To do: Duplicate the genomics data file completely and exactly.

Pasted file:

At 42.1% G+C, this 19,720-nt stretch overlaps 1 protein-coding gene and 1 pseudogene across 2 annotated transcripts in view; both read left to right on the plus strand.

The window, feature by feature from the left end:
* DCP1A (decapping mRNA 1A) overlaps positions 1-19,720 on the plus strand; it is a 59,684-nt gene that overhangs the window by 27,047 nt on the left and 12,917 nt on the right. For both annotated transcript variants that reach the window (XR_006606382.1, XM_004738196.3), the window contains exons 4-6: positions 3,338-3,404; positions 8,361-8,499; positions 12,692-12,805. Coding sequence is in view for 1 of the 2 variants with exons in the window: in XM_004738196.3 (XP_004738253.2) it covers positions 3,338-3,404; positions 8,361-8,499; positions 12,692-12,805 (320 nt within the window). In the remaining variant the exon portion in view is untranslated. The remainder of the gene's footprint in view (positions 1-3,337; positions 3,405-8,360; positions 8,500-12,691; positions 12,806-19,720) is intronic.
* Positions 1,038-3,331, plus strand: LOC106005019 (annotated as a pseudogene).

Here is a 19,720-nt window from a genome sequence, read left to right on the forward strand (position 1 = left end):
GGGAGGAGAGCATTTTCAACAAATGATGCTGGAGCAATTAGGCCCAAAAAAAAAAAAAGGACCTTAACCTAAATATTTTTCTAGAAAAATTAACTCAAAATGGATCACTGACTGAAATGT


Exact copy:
At 42.1% G+C, this 19,720-nt stretch overlaps 1 protein-coding gene and 1 pseudogene across 2 annotated transcripts in view; both read left to right on the plus strand.

The window, feature by feature from the left end:
* DCP1A (decapping mRNA 1A) overlaps positions 1-19,720 on the plus strand; it is a 59,684-nt gene that overhangs the window by 27,047 nt on the left and 12,917 nt on the right. For both annotated transcript variants that reach the window (XR_006606382.1, XM_004738196.3), the window contains exons 4-6: positions 3,338-3,404; positions 8,361-8,499; positions 12,692-12,805. Coding sequence is in view for 1 of the 2 variants with exons in the window: in XM_004738196.3 (XP_004738253.2) it covers positions 3,338-3,404; positions 8,361-8,499; positions 12,692-12,805 (320 nt within the window). In the remaining variant the exon portion in view is untranslated. The remainder of the gene's footprint in view (positions 1-3,337; positions 3,405-8,360; positions 8,500-12,691; positions 12,806-19,720) is intronic.
* Positions 1,038-3,331, plus strand: LOC106005019 (annotated as a pseudogene).

Here is a 19,720-nt window from a genome sequence, read left to right on the forward strand (position 1 = left end):
GGGAGGAGAGCATTTTCAACAAATGATGCTGGAGCAATTAGGCCCAAAAAAAAAAAAAGGACCTTAACCTAAATATTTTTCTAGAAAAATTAACTCAAAATGGATCACTGACTGAAATGT